From your base in Casco Viejo take a 20 minute cab ride to see the Panama Canal locks at the Miraflores Visitors’ Center.  Visit either before 10am or after 3pm so as not to miss the ships passing through the locks (the shipless midday gap is due to the fact that the direction of the ships passing through the canal changes). Spend an afternoon on the Amador Causeway, renting a family size bike from Bikes and More (fun, but they handle terribly), visiting the Smithsonian Punta Culebra Nature Center  (short walk around a point to view sloths, turtles etc.) and trying out the interactive exhibits at the Frank Gehry designed BioMuseo.

BioMuseo Panama
BioMuseo Panama

Family Hotels Panama – Casco Viejo

Stay:  Casco Viejo has several great options for families.  We chose Las Clementinas for its beautiful apartment style suites (including kitchen), pretty street level garden and the rooftop deck where we enjoyed a nice view and an evening cocktail while the kids safely ran around.

Las Clementinas Panama
Rooftop Deck – Las Clementinas – Panama

Two others highly rated apartment style boutique hotels in Casco Viejo that could work well for families include Las Isabela Suites and Casa MarAlta. If you are looking for a hotel with a pool in Casco Viejo, check out The American Trade Hotel.

American Trade Hotel
The American Trade Hotel

Savor: It would take weeks to work your way through all the great restaurants in Casco Viejo. We enjoyed several nice meals in the area including dinner at The Dining Room in the American Trade Hotel. I would say that the food there is good – not great, but it is a lovely room and they have a kids’ menu. Also popular with families is Barrio Pizza. For quick gourmet bites and nice coffee try Super Gourmet or Casa Sucre Coffee House, and for indulging your sweet tooth visit Granclement for beautiful ice cream and sorbet. We loved it so much that we stopped by three times.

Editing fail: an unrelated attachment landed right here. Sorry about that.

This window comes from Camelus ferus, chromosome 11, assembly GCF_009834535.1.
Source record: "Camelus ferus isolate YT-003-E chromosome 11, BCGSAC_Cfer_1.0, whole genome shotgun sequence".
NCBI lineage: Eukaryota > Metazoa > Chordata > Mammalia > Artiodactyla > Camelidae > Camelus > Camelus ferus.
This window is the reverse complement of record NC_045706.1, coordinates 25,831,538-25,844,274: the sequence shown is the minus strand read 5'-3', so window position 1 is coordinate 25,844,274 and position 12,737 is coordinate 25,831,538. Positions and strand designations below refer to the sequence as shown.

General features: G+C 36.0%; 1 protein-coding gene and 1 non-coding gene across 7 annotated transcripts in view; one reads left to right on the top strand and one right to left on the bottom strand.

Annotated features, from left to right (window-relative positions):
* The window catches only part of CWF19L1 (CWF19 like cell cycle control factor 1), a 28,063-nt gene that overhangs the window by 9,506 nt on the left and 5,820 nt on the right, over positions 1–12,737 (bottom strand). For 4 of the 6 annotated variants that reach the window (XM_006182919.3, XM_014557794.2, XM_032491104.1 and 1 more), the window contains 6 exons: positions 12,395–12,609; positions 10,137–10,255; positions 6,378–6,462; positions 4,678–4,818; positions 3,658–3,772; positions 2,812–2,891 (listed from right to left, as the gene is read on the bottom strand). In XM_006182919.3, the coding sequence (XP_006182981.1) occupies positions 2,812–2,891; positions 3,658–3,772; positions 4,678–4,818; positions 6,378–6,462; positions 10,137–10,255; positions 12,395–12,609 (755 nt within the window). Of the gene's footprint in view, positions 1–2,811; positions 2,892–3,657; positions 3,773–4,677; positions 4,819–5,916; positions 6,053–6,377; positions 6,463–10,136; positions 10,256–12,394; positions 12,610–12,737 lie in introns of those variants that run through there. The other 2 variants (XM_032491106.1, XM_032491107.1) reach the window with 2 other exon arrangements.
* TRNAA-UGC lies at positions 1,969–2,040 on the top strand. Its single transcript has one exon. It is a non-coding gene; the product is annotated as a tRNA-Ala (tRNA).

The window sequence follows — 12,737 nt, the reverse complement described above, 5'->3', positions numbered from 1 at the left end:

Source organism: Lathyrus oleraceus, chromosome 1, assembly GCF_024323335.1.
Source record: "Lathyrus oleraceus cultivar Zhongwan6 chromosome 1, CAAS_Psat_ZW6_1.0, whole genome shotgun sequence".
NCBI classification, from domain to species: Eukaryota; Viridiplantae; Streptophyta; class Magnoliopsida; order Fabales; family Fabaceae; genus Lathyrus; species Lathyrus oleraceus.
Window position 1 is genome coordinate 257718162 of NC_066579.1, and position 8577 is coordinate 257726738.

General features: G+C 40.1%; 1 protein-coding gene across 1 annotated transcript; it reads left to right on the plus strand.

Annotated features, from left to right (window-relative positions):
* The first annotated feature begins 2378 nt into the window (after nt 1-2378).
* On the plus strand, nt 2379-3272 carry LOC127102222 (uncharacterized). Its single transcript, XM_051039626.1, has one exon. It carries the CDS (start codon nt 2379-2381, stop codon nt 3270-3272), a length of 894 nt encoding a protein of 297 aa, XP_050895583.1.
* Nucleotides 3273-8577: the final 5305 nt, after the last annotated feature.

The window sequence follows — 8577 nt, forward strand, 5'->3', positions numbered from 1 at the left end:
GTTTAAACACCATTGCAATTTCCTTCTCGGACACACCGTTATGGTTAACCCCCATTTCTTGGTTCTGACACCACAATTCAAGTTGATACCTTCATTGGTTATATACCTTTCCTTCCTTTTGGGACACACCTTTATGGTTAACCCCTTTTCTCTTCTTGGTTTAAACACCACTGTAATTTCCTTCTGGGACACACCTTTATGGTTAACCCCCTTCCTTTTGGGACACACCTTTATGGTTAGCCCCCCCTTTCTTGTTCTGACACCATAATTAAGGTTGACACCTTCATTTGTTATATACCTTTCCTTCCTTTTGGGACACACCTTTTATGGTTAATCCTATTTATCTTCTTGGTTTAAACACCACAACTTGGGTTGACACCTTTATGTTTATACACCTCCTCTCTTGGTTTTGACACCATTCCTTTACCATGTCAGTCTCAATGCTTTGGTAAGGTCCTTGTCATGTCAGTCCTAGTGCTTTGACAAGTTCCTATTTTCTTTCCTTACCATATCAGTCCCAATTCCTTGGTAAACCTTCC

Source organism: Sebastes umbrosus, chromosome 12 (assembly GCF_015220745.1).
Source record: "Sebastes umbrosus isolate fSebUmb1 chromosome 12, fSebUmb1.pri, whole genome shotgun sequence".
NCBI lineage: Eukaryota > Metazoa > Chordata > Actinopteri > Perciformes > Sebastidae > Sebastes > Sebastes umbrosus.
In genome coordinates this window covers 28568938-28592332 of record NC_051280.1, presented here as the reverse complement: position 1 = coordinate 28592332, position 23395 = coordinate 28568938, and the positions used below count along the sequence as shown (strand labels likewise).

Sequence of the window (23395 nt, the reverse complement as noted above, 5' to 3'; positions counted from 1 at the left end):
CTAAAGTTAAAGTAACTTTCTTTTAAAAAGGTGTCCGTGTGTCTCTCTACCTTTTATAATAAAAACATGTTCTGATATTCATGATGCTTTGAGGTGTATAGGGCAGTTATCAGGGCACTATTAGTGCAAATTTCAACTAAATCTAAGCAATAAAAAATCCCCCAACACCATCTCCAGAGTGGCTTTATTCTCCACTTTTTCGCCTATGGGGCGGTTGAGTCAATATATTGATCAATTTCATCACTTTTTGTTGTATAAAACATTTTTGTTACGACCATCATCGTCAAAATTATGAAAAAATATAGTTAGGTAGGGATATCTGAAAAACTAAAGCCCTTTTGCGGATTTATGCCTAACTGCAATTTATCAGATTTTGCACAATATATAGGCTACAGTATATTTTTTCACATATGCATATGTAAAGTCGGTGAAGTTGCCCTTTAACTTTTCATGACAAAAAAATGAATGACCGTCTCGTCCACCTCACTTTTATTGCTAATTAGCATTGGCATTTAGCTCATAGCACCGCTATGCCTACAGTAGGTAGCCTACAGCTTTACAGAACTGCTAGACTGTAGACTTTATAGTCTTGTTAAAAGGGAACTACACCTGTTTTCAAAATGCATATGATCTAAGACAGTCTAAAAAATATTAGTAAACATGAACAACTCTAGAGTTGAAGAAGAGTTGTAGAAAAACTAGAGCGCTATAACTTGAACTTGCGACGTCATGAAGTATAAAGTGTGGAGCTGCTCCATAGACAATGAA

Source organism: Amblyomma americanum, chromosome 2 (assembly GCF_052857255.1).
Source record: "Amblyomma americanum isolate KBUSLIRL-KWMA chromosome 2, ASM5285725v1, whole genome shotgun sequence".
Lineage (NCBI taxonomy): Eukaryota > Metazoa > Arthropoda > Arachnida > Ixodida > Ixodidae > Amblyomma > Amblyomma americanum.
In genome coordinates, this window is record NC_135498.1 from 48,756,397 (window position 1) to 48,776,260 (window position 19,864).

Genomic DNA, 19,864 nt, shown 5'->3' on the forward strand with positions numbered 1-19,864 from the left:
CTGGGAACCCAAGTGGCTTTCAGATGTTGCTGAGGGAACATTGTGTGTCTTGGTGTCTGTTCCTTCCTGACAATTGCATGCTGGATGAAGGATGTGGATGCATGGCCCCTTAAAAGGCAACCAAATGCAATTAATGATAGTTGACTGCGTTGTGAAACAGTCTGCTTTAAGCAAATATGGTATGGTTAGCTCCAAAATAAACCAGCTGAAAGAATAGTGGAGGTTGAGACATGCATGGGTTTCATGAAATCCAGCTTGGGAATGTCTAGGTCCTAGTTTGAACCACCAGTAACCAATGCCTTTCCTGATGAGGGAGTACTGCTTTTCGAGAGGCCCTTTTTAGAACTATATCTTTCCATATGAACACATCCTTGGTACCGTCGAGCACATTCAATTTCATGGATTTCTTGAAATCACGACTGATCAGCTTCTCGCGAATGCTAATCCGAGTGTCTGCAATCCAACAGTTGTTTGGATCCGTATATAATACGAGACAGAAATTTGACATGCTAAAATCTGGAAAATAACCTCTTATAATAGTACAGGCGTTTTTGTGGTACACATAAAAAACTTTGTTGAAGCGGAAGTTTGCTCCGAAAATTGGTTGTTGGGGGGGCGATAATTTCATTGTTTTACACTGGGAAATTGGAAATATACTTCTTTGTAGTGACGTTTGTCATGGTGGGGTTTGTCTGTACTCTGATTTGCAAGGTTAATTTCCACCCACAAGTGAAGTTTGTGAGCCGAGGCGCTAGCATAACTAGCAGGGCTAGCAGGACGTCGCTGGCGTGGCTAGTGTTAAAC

Granclement Ice Cream - Panama City
Granclement Casco Viejo

*Don’t forget that Panamanians eat late. We made a 7pm reservation and were the only people in the restaurant until after 8pm.

If you enjoy ceviche, a visit to the nearby Fish Market is a must. Please understand, however, that this is truly a working fish market, and even if you choose to eat at the restaurant upstairs (more choices for kids), it still smells like a fish market.  The ceviche, however, is divine.

*A word to the wise.  If at all possible, avoid using the restrooms upstairs at the Fish Market. I won’t  say any more….please, just trust me.

Fish Market Panama City

The are many nice spots to enjoy a cocktail in Casco Viejo, but The Tantalo Rooftop Bar has incredible views of both Casco Viejo and, in the distance, the skyscrapers of Panama City proper. While the Tantalo Hotel caters mainly to those traveling without children, we were welcomed on the rooftop between their opening at 5pm, until 6pm  While it was only a short window, it was worth the visit.

Tantalo Casco Viejo
Tantalo Casco Viejo

Important:  When it comes to large Latin American cities like Panama City, safety can, and should be a consideration. Before we visited, we made sure that we were aware of any specific safety issues by checking several government websites. For up-to-date health and safety information, including recommended immunizations, I like to use the websites of the  Center for Disease Control and the U.S. Dept. of State.

Further Reading: